Malcolm ZoppiSun Oct 15 2023

Employment Contracts: The Three Key Requirements For Employers

Learn about 3 key requirements for an employer to have in an employment contract.

Every employment relationship is defined by the contract of employment. The employer has strong bargaining power in dictating what that relationship will entail, however, there are certain things that the law will expect an employment contract to have, and these are requirements that an employer cannot change.

What are the 3 key requirements for an employer to have in an employment contract?

Payments when not at work

An employer is required to allow their employees 5-6 weeks holiday each year, which the employee is entitled to be paid for.

An employer is also required to offer some sick pay for their employees, which means that while they cannot come to work because they are unwell, they will still be paid. The minimum you must pay your employee is £96.35 a week, for at least 28 weeks of the employee’s sick leave. This is only applicable when:

  • the sickness lasts for more than 4 days;
  • the employee earns over £120 a week; and
  • they gave you notice.

Otherwise, if the sickness is for 3 days or less or the employee normally gets paid less than £120 a week, you do not need to pay the employee for their time off.

Furthermore, an employer will have to pay maternity and paternity leave. The statutory maternity leave is payable for 39 weeks. The first 6 weeks will be paid at 90% of the average weekly earnings, the next 33 weeks will be paid at 90% of the average weekly earnings or £151.97 (whatever is lower).

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Remember, now the other parent can take Statutory Shared Paternity Leave. Shared Paternity Leave means that both parents will have a combined 50 weeks to take off and a total of 37 weeks pay to receive. This can be split however the parents like, but the pay will be the lower of £151.97 or 90% weekly wage.

This means that as an employer you will need to factor into the salary of all employees the fact that while one is on holiday/ off sick or on maternity/ paternity leave, you may need someone to cover for them, and therefore for that shift, you will be paying 2 people.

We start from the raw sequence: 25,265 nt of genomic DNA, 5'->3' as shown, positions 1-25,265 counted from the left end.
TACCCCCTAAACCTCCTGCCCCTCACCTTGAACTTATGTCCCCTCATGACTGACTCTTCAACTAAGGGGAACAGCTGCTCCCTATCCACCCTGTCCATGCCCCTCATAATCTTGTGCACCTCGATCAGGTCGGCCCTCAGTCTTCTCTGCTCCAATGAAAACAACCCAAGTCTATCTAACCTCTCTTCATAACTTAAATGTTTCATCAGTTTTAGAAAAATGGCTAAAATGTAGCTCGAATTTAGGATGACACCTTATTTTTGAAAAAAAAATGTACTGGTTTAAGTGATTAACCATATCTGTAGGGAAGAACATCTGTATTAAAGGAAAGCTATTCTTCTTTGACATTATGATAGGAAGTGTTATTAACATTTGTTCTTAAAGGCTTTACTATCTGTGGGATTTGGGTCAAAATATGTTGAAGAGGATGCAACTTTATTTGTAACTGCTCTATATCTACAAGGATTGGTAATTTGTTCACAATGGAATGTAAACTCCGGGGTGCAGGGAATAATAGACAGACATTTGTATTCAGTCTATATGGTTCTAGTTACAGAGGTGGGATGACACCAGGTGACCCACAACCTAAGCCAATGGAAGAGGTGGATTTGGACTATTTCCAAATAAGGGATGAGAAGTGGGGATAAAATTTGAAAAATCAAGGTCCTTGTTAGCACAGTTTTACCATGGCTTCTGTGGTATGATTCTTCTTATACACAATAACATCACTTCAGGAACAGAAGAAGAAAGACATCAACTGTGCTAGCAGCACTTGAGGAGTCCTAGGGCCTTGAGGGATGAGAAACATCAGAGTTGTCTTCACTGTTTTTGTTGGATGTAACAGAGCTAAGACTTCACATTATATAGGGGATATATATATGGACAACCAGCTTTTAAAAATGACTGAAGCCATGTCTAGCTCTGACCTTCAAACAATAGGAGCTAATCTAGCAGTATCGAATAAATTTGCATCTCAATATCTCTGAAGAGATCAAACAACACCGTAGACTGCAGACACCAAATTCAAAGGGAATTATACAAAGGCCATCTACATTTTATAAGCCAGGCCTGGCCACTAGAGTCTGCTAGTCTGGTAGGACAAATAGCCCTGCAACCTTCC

Contributions

As an employer, there are certain contributions that you have to make beyond your employee’s salary. The two main ones are pension contributions and national insurance contributions.

If you have a pension scheme that automatically enrols all employees, then as an employer, you must contribute a minimum of 3% of your earnings into the employee’s pension. This amount could vary depending on the specific scheme. If your employee voluntarily enrols in a pension scheme then you will have to pay 3% of their earnings into that scheme if they earn more than £520 per month; £120 per week or £480 over 4 weeks.

As an employer, you may have to pay national insurance contributions for each employee you have. However, this will depend on the bracket the employee falls into.

  • If your employees earn more than £967 per week, regardless of what band they fall into, you as their employer must pay 13.8% of their earning total to their national insurance contribution.
  • If your employee earns less than £170 per month, you will not have to make any national insurance contribution for them.

If your employee earns between £170 and £967 then you will have to pay 13.8% of their wage, as a national insurance contribution. This applies only to those employees listed below, as they fall into the payable categories:

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  • Category A (includes those listed below and the apprentice’s under 25; employees under 21 and employees under 21 who can defer National Insurance because they’re already paying it in another job).
  • Category B (Married women and widows entitled to pay reduced National Insurance)
  • Category C (Employees over the State Pension age)
  • Category J (Employees who can defer National Insurance because they’re already paying it in another job)

Termination clause

If you want to dismiss your employee, then you must give them the minimum statutory notice period. This is the period in which you must pay them before the contract will officially end.

For employees that have been working with you for more than 1 month but less than 2 years, you must give them one week’s notice. You must pay them at full pay.

For employees that have been working for more than 2 years, you must give one week’s notice for every full year they have been working with you. 12 weeks is the maximum that you have to give. You must pay the employees full salary during this period.

During the notice period, you can choose to have the employee continue to work or you can ask them to take garden leave, which means the employee does not have to come into work but must continue to be paid. This is entirely a commercial choice, for example, if they would be exposed to confidential information during this period you may feel like it is safer to have them not come to work during their notice period.

Therefore, it is always important to ensure that the employment contract is compliant with these statutory minimums.

Disclaimer: This document has been prepared for informational purposes only and should not be construed as legal or financial advice. You should always seek independent professional advice and not rely on the content of this document as every individual circumstance is unique. Additionally, this document is not intended to prejudge the legal, financial or tax position of any person.

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